The same is true of rainfall patterns. Increases or decreases in overall precipitation or in extreme precipitation events have not tracked with climate change, according to a study published in the Journal of Hydrology. Parts of northern Australia have experienced increasing rainfall totals and a decline in drought, and the southwest and southeast coast of Australia have experienced declining rainfall, particularly in the winter months. Some parts of Australia have experienced increased rates of flooding, but rainfall records and streamflow measurements indicate this is due to factors other than increased rainfall.
A third study, published in the journal The Holocene, examined Australia’s wildfire history and found “Australia is far less prone to fire today than it was 4600 to 2800 years ago.” “All proxies denoting fire incidence have shown a significant decline in the last 900 years,” No Tricks Zone’s summary of the report’s findings states.
The researchers examined charcoal and pyrogenic carbon (materials left behind by fire) in the soil in multiple locations across Australia to reconstruct its fire history. They found no trend of increase at present:
[The h]ighest fire incidence occurs at ~4600–4000 cal BP [calibrated years before present], coinciding with regional records of high effective precipitation, and all fire proxies decline from that time to the present. 2800–900 cal BP is characterized by variable fire intensities and aligns with archaeological evidence of occupation at nearby Blue Mud Bay. All fire proxies decline significantly after 900 cal BP.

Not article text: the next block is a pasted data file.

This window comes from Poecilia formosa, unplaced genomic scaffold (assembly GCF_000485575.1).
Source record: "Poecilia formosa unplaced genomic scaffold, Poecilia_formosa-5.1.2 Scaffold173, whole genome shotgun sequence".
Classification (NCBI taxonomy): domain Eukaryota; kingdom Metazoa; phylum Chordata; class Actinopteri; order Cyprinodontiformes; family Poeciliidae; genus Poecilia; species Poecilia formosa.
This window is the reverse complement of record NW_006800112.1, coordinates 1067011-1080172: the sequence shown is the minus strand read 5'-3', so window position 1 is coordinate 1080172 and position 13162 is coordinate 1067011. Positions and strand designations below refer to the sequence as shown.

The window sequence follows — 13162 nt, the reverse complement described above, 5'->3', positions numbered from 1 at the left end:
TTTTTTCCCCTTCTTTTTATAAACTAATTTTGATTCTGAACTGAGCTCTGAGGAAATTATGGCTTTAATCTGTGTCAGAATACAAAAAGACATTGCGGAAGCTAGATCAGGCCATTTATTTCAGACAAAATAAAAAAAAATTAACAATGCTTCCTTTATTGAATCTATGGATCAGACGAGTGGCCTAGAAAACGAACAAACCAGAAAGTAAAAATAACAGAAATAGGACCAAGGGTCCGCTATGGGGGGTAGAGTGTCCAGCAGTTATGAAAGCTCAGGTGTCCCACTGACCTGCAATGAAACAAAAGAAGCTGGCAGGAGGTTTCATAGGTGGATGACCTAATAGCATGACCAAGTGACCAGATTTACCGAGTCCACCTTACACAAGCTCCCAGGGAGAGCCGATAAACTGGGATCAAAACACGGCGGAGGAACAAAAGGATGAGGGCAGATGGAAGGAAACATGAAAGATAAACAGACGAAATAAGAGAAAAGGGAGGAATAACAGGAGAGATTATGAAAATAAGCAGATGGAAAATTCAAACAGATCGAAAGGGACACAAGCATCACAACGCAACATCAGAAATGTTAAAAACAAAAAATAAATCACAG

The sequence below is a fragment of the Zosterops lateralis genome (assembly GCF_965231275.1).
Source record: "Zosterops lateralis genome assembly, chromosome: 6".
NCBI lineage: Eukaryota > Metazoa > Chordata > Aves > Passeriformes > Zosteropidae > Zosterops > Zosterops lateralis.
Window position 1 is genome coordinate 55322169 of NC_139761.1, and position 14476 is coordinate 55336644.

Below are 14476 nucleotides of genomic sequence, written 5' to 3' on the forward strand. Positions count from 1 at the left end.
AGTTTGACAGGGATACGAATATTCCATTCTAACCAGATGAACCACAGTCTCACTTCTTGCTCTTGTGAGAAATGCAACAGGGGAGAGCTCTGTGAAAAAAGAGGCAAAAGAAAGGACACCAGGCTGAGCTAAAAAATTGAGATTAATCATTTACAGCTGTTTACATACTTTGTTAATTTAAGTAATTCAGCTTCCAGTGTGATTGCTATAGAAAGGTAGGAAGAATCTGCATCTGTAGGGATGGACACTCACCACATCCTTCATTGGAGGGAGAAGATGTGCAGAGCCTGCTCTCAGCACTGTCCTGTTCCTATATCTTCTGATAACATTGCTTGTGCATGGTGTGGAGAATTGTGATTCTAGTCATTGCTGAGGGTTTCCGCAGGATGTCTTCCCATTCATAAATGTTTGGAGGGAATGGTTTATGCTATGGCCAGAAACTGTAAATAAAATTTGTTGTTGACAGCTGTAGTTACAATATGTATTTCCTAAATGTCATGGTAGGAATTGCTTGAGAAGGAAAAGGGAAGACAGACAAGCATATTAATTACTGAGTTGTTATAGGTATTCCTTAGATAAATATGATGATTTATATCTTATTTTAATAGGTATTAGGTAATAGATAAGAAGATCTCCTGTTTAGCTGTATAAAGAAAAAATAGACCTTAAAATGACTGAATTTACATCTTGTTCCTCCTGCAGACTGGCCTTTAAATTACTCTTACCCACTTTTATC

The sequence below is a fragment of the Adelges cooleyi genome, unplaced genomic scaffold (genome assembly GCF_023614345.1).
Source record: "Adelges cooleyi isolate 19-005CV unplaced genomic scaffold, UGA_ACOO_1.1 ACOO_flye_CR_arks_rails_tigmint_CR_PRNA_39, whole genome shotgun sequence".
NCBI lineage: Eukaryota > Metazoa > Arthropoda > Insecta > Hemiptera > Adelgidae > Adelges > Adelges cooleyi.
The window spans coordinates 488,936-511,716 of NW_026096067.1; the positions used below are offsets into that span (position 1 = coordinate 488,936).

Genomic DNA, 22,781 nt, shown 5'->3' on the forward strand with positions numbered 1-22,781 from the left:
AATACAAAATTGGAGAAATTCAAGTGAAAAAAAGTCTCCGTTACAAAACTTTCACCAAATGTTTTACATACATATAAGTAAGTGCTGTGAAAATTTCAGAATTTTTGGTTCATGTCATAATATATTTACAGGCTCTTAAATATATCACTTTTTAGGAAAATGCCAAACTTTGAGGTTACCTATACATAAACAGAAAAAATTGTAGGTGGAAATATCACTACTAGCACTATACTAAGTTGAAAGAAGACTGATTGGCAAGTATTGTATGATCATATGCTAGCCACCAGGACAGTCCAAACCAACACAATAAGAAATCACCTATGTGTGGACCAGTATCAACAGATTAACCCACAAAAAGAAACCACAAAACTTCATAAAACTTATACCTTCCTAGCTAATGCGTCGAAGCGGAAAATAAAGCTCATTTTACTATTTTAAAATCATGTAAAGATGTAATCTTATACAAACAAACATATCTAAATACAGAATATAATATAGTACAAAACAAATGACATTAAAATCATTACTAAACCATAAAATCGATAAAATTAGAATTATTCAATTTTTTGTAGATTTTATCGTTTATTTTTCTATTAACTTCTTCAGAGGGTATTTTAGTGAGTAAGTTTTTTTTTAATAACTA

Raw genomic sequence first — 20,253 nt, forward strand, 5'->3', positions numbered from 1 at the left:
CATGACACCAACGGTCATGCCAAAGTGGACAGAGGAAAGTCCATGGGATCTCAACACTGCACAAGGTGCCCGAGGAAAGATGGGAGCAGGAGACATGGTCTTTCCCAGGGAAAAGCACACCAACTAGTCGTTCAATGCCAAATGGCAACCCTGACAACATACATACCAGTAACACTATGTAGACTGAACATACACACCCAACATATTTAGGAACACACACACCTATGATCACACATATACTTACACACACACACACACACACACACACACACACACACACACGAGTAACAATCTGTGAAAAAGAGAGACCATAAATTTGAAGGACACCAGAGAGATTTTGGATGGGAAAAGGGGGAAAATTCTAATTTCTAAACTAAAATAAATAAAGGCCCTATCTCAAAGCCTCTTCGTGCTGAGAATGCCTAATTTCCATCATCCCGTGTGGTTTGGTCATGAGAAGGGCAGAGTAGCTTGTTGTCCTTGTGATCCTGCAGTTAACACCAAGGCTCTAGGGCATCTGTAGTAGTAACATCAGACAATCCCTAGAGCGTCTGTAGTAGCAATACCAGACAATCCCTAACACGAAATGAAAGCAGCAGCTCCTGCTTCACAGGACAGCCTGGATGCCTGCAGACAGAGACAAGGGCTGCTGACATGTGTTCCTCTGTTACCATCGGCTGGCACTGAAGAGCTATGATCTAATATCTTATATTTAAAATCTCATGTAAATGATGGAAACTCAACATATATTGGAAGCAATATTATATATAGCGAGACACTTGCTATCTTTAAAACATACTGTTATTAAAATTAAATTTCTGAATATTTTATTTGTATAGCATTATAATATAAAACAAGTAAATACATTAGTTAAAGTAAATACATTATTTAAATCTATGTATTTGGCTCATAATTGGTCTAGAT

Regardless of what climate models project and alarmists claim, multiple lines of real-life evidence show incidences of extreme natural disasters and compound natural disaster events are not rising in Australia.
MICRONESIAN ISLANDS GROWING
A new study in the journal Geomorphology examines shoreline expansion and losses of 104 coral reef islands from 16 atolls in the Federated States of Micronesia (FSM) along the equator in the Pacific Ocean during the recent period of climate change.
A team of researchers from universities in New Zealand and Canada examined aerial photographs from the mid-1940s and 1970s, before global satellites were launched, and compared them to “recent high-resolution satellite imagery to document shoreline changes and planform morphological adjustments in islands.”
What they found may surprise those who’ve bought into the false claims that rising seas are swamping small island nations as a result of climate change. The islands of the FSM, like those making up the Maldives and Tuavalu, are growing. The team found 46 percent of the shorelines experienced statistically significant growth, adding more than 64 hectares of land across the island chain. Three new islands were formed, while three islands eroded.
During the period of climate change, the researchers found some islands gained elevation, formed or added to spits or archipelagos, rotated and moved, or migrated along their reef platforms. On the whole, the empirical evidence shows FSN shorelines have displayed a net growth that is ongoing despite continued mild sea level rise.